Alias Grace: Was Mary Whitney Real or Just an Imagination?

‘Alias Grace,’ the Netflix historical drama show, wraps itself in intrigue with several mysteries about its protagonist, Grace Marks, informing its narrative cornerstones. Imprisoned as a murderess for the deaths of her employer, Thomas Kinnear, and Nancy Montgomery, Marks serves a lifetime sentence in Kensington Penitentiary and becomes the talk of the town. As such, the arrival of Dr. Simon Jordan, a psychiatrist interested in deducing the young Irish immigrant’s past, promises a potential pardon for the woman.

Throughout the show, Jordan and the viewers come to learn about Grace’s life before the harrowing crime through her own account of the events. However, given Grace’s inherent unreliability as a narrator, multiple facets of her story come under a questioning light. Mary Whitney remains the most elusive of these mysteries. Since Mary provides the key to unraveling the case, as Grace presents it, the natural question arises about Mary’s existence. Let’s delve into the same! SPOILERS AHEAD!

Did Mary Whitney Exist?

According to Grace’s own admission, Mary Whitney arrives at the former girl’s life shortly after Grace arrives in Canada and leaves her family to pursue monetary prospects. At her first place of employment under Alderman Parkinson, Grace meets Mary Whitney, a slightly older girl who works at the Parkinson household. The girls form an intense camaraderie from the get-go, which eventually leads to severe heartbreak once Grace loses Mary to a tragic turn of events.

Mary, an outspoken, abrasive teenager in favor of the political rebellion unfolding at the time, knows the reality of the world and her disadvantaged socio-economic place within it. Yet, naivety comes as a side-effect of her youth, and she ends up falling for a man’s trickery. The unnamed man— suggested to be George Parkinson, the family’s heir— lies about marrying the young girl and gets her pregnant but refuses to take responsibility for the child Mary carries.

As a result, Mary can only save herself and her unborn baby from a cruel life with the help of a covert doctor, who performs an unsafe abortion for her. Nevertheless, the treatment ends up killing her. Such is the account Grace presents to Jordan in their sessions, toward the end of which the doctor gets desperate enough to employ the help of a hypnotist to uncover the woman’s allegedly buried memories.

During Grace’s session with hypnotist DuPont, Mary’s soul takes over Grace’s body and reveals that in her untimely death, the older girl’s soul entered her roommate and dearest friend, Grace. Eventually, at Kinnear’s residence, Mary’s soul started to overtake Grace’s body, committing the murders beside James McDermott.

While this version of reality explains away the discrepancies in Grace and McDermott’s previously contradictory statements, it also remains more than a little convenient for the “celebrated murderess.” Everything Jordan and the audience know about Mary Whitney comes directly from Grace, with no other evidence to support her story.

Even the hypnosis is conducted by one of Grace’s friends, Jeremiah, a former peddler-turned-swindling-hypnotist. As such, the already dubious ordeal becomes even more suspicious for the audience. Since the hypnosis is likely faked, so is Mary’s “possession” over Grace Marks. The trick helps the duo establish that even if Mary isn’t in possession, she has likely developed a split-personality disorder, which led to her involvement in the Kinnear murder without her wholehearted consent.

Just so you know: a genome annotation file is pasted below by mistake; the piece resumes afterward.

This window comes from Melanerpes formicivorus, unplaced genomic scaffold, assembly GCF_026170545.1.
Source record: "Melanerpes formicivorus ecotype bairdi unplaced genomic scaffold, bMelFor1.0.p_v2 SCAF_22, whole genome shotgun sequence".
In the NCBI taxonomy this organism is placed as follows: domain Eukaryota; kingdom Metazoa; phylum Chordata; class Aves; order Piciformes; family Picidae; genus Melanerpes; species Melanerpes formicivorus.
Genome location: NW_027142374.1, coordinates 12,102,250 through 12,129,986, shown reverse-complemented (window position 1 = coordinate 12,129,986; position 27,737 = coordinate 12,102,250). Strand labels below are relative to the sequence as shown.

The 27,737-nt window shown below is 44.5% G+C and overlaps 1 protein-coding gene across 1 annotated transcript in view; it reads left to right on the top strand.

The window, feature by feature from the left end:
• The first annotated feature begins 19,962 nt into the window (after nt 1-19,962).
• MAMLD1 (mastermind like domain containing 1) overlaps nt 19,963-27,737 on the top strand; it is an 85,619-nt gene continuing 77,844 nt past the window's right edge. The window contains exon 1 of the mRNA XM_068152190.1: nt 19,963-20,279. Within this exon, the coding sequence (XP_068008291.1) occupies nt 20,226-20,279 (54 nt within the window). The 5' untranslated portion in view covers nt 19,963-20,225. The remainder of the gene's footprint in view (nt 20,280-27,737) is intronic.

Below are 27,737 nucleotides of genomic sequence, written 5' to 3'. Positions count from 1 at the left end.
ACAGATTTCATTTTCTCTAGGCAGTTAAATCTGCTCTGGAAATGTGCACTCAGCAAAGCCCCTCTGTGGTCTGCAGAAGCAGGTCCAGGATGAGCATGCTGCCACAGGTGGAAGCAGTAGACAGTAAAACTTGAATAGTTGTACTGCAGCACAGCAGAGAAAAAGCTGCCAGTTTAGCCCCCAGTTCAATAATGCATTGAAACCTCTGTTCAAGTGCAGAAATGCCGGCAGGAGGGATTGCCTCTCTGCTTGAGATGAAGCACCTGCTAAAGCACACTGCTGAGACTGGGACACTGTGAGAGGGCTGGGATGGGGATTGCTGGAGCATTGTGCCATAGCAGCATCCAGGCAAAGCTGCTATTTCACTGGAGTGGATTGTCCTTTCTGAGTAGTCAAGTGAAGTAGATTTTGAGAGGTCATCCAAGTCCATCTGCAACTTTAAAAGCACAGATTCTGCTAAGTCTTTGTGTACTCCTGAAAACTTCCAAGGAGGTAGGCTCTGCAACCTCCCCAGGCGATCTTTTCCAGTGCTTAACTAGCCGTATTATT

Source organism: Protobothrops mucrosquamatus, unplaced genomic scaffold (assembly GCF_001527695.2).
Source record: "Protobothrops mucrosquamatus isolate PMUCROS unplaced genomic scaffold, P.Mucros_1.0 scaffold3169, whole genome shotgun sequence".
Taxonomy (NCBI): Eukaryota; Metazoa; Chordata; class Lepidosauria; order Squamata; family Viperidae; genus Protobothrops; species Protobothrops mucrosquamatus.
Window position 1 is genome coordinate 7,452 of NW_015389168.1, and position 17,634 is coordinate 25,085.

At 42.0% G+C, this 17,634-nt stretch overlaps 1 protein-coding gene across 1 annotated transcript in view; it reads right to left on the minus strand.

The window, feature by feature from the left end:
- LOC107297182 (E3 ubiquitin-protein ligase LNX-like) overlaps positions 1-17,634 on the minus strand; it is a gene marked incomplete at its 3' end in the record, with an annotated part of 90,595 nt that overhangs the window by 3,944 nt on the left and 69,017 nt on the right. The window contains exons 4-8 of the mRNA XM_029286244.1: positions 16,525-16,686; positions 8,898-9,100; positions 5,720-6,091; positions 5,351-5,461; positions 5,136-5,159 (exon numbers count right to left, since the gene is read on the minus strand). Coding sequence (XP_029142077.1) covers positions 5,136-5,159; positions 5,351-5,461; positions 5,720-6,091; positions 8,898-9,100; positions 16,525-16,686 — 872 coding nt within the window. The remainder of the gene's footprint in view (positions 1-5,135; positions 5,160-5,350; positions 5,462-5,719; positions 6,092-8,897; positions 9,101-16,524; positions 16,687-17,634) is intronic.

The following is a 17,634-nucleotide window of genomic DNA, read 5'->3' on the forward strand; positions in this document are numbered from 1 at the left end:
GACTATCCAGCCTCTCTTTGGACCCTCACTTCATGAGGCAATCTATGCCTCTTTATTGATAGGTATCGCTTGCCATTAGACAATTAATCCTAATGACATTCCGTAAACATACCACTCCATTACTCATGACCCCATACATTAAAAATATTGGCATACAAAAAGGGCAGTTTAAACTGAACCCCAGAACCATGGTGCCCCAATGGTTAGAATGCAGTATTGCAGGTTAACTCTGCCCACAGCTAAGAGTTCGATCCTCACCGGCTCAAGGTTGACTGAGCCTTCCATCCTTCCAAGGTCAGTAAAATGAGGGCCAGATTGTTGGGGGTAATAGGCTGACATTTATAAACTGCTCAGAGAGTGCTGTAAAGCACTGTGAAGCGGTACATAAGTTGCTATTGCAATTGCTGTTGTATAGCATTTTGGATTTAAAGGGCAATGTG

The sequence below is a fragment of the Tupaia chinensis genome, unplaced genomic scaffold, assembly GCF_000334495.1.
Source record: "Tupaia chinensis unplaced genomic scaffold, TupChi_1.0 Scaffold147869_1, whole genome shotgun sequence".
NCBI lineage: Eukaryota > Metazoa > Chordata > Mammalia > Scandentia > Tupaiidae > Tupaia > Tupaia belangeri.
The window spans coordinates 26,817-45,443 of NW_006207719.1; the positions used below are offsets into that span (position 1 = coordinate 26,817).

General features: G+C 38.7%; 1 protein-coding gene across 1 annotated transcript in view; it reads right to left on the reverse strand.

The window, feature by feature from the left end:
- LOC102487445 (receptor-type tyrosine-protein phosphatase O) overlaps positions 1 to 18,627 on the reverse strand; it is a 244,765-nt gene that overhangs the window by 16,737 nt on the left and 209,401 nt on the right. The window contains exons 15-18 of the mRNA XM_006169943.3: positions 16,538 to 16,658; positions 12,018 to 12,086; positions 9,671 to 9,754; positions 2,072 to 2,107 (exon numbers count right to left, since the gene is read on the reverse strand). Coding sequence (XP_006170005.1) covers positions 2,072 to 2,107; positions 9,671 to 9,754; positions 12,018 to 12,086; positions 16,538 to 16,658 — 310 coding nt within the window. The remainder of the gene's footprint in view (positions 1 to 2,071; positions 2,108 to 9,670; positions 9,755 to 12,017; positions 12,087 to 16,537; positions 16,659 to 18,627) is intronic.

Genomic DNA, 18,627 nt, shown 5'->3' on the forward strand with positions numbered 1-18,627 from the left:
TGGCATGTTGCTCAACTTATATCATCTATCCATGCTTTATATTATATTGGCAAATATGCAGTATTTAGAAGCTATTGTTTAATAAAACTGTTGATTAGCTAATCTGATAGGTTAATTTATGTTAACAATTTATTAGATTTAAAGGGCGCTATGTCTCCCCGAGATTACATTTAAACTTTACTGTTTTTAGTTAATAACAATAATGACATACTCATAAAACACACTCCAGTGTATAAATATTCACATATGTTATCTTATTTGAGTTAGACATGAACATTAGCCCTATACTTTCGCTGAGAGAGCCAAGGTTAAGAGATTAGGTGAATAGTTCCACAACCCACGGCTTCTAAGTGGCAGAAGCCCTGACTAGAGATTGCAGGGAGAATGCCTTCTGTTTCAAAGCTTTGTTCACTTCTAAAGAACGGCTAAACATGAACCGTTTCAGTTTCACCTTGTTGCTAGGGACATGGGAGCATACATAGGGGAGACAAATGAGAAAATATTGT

Whatever way the tale is spun, Grace comes out on top, only ever benefiting from the narrative of Mary’s ghostly possession. While the same suggests Grace probably lied about the possession, it hardly provides any speculation about the case of Mary’s existence. While Grace continues to be an unreliable narrator throughout the show and even admits to the same, it’s unlikely that the woman lied about her entire life.

During Grace’s sessions with Jordan, the former told the doctor about her life, embellishing parts of it to fit the latter’s preferences. As such, everything Grace shares about her life is tailored to her audience of one. Yet, elements of her story remain true.

One of the key reasons to believe Mary never existed comes from the fact that Jordan can’t confirm her employment beside Grace since the Parkinson family no longer resides in the country, with their head having passed away. However, allowing Mary’s employer, one of whom was indirectly responsible for her death, seems like a bleak truth to submit to. And yet scarce other alternatives remain.

Given her station, only a handful of people can prove Mary’s existence, and Grace is the most prominent. Nonetheless, the woman is perpetually distrustful because of the mystery blanketed around her. Everyone wants a simple truth to Grace’s story— one that would fit whatever narrative they wish to define the woman through. In retaliation, Grace presents them with an account of childhood friendship and a vengeful ghostly possession.

Through this narrative, crafted by Grace, she shifts the focus from herself and highlights Mary Whitney, a girl wronged in her youth by the society around her. Whether or not this account is true to reality or Grace’s ruse to solidify her own innocence remains up for speculation, with the narrative refusing to provide a firm answer. Mary’s character and storyline ultimately become another conduit to underline the audience’s inability to trust Grace Marks, who will eternally remain weighed down by others’ perceptions of her.

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